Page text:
Artifacts are important because of the meaning inherent in them. They are valuable because of what they represent, because of how they make us feel. Meaning is generated by the process in which the artifact is created. What interests me most in the study of the great works of our time is not just the legacy of how they changed the world, but of how they came to be in the first place. Because a study of the process allows us to find ways to build skills ourselves, to find hope that we too can change the world.
And what’s interesting about Coke Studio is more than just the songs. For Season Six in particular, I have found the Behind the Scenes videos more interesting than the songs themselves. That’s where the real meaning is, that is why all of this is relevant. It pains me that many reviewers have seemed to ignore this treasure trove of information when passing comments on Coke Studio.
The way Coke Studio had worked before Season 6 was quite interesting. Take the making of Bilal Khan’s To Kia Hua. (I wrote this bit a few years ago but am shamelessly recycling it). Here are the major steps that I see happening:
- Bilal Khan takes emotional sentiment from college-aged fellows around him and writes a song of lost love and discovering your way.
- The original underground aesthetic of the song is presented in a bootleg video of trademark Khan on acoustic guitar.
- Rohail Hyatt listens to presumably a slightly more semi-professional recording of the song, and his head starts whirring with ideas.
- Khan plays it live for Hyatt, Hyatt brings in Babar Khanna.
- Babar Khanna formulates a dhol groove to accompany the song, this becomes it’s new centre. So the process thus far has changed the focus from Khan’s guitar to Khanna’s percussions, orchestrated by Hyatt.
- The House Band builds off of Khanna’s dhol groove. The more I listen to it the more I realize what Rohail Hyatt said in an interview. The entire song is based not on a reworking of Khan’s underground recording, but on Khanna’s improvised dhol groove. Sure, Khan’s song remains, but it is Khanna that runs it now.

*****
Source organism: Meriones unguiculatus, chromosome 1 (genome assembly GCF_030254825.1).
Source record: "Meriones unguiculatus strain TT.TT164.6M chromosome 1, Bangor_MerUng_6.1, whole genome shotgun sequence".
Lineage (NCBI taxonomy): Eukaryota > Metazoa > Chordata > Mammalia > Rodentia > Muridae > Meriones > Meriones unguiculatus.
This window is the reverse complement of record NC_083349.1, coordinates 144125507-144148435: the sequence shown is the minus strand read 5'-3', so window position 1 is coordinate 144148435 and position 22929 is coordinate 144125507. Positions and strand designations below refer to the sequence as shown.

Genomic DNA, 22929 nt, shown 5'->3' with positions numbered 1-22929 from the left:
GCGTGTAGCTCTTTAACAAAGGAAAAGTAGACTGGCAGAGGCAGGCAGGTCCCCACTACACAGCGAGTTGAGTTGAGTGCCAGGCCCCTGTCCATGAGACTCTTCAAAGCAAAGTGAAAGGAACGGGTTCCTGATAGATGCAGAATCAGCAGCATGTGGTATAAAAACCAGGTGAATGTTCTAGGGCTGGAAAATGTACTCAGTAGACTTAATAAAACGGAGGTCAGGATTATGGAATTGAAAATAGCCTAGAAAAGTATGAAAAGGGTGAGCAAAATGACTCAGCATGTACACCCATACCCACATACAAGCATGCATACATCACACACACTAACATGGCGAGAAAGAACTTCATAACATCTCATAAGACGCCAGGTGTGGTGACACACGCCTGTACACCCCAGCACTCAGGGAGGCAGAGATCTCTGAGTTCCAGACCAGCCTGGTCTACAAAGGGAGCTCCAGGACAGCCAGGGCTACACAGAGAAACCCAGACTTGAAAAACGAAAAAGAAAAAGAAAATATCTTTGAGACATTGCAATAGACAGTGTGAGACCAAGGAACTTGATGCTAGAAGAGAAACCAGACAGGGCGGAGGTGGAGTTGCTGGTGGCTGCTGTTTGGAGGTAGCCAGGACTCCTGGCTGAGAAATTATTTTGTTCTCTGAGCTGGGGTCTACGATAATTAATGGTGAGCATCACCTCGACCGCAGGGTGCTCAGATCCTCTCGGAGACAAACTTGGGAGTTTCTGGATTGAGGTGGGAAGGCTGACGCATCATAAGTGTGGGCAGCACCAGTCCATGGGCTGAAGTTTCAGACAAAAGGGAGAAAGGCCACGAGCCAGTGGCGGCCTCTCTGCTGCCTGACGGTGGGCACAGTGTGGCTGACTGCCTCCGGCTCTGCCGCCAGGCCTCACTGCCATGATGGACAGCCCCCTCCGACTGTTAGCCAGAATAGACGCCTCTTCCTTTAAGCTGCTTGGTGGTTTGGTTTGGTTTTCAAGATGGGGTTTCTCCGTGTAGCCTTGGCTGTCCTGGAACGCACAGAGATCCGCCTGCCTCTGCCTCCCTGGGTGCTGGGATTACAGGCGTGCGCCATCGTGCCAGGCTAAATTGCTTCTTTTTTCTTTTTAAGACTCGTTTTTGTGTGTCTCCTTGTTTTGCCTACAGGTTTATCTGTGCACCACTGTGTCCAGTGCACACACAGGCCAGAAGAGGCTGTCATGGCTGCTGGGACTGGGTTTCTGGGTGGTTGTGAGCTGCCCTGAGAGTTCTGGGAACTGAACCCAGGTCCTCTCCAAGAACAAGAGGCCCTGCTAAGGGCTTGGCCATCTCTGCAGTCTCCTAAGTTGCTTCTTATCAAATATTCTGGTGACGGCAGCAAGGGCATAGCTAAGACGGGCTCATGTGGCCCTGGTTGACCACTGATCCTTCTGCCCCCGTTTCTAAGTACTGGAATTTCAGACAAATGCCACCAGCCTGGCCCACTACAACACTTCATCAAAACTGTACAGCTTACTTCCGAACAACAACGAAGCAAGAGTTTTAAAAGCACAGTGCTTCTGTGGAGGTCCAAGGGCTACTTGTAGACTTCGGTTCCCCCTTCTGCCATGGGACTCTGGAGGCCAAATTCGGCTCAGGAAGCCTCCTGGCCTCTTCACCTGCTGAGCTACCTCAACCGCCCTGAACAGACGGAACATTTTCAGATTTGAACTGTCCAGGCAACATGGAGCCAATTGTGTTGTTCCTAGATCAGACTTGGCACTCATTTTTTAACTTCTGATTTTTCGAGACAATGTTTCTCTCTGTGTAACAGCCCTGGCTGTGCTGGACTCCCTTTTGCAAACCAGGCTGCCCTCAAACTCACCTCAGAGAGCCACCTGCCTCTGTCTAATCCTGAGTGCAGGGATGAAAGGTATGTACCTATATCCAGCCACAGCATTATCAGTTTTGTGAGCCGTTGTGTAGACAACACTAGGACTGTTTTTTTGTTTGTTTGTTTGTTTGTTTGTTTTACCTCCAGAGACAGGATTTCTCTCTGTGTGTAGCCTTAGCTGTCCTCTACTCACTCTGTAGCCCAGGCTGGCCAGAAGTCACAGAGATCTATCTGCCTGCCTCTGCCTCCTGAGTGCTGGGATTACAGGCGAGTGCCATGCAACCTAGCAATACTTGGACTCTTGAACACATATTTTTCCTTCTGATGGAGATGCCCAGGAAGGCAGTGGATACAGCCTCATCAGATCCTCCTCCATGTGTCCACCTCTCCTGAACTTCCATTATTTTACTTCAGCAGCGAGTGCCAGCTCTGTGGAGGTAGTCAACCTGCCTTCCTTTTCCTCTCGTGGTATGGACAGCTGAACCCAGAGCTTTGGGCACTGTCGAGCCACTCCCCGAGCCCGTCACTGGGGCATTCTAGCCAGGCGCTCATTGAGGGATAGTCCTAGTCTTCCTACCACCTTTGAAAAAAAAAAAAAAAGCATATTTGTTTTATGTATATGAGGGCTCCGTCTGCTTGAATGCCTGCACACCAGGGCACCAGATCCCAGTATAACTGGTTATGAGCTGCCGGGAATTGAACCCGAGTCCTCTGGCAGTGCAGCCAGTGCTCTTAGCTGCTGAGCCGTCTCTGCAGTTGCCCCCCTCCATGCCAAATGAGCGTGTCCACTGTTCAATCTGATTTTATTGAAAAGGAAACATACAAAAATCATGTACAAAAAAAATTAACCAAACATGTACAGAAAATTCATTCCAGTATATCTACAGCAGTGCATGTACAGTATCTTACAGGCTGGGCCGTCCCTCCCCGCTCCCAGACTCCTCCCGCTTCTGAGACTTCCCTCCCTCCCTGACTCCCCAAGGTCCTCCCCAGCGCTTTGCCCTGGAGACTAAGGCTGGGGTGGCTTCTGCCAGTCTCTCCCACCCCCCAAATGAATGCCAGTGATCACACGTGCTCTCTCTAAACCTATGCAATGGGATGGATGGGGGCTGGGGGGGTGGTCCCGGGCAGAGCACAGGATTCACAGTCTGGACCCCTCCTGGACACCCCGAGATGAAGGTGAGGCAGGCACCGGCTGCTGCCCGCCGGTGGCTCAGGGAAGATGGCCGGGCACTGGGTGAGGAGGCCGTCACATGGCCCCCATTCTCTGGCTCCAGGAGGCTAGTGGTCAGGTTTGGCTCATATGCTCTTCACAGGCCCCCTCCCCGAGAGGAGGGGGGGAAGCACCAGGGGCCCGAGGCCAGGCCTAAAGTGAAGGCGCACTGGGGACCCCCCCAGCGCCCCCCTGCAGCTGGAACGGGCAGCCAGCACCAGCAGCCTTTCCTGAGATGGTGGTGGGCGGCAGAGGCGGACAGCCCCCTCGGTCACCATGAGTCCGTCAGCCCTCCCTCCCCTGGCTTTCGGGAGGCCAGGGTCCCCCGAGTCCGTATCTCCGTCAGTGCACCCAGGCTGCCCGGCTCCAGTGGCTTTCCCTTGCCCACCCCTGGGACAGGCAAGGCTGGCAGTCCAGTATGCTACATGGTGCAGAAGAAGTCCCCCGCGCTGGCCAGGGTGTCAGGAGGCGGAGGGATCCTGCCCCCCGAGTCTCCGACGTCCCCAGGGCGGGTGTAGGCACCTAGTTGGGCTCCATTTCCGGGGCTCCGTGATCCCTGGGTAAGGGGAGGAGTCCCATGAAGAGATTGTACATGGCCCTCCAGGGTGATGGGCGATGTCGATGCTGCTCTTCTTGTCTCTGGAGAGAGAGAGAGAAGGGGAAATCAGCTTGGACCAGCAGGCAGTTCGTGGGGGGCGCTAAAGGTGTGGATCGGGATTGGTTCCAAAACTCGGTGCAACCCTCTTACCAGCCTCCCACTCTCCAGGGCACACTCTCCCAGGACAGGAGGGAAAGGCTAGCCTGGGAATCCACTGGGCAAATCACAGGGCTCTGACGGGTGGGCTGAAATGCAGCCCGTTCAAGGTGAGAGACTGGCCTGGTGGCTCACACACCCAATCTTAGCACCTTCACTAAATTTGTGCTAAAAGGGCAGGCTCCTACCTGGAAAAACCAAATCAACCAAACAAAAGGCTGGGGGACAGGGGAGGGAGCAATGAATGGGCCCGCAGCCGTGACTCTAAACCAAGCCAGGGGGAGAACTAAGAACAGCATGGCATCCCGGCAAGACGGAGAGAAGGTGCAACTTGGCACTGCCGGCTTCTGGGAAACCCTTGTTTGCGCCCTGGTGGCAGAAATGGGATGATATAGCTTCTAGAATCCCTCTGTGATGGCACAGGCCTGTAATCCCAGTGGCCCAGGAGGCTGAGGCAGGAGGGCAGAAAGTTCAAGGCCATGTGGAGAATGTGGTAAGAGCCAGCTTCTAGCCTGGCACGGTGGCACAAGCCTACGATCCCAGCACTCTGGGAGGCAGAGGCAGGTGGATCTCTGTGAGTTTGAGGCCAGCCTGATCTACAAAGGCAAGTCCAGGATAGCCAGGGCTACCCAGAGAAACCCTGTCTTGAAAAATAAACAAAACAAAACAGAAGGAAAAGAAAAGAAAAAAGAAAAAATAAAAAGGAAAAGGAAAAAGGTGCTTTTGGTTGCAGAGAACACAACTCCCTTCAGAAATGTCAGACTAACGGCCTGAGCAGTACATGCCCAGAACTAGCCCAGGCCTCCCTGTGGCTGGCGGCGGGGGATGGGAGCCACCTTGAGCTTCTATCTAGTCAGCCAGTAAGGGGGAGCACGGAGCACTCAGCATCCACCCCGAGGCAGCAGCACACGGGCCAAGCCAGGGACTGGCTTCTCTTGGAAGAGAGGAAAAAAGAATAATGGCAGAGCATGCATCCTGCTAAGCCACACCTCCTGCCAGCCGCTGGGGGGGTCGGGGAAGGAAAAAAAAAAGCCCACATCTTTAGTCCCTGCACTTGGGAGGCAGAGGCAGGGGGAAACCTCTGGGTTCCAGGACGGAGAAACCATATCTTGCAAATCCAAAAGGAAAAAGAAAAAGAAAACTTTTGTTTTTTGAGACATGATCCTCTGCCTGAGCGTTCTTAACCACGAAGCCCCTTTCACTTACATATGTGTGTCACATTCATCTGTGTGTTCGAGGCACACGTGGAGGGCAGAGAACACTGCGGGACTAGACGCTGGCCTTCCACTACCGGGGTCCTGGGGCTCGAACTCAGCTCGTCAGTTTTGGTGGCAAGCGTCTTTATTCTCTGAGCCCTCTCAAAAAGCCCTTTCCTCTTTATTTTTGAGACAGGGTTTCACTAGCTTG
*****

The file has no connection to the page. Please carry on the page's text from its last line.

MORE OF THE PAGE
- Hyatt then reinterprets the whole process in his own vision, mastering and producing to a final version, emphasizing the dhol groove, creating strong emotional starts and stops. It is the flamingly progressive look to Khan’s original which was deep but stationary.
Like To Kia Hua, every song goes through multiple re-interpretations. Every person in the interpretive chain adds their own little twist, building until the final piece is complete.
Ali Azmat says that Coke Studio will remain relevant only as long as it remains about collaboration. That explains it. Coke Studio is not about how one person thinks of a song – it is not about the singer (and it is not about Rohail Hyatt). The singer is the front-person of every song: the singer sells the song to the audience. It is the singer’s name that is attached to the performance, so the singer is often given the chance to bring the first seed of the idea to the table. From then on everyone, in a loosely defined collaborative process, adds their bit, as Hyatt stiches it all together. As Azmat portrays, people continue to add their two cents, and then the producer can bring some order to everything. (Azmat uses the Urdu word سمیٹنا to describe this last step, I struggle to find an English translation that says it quite as beautifully)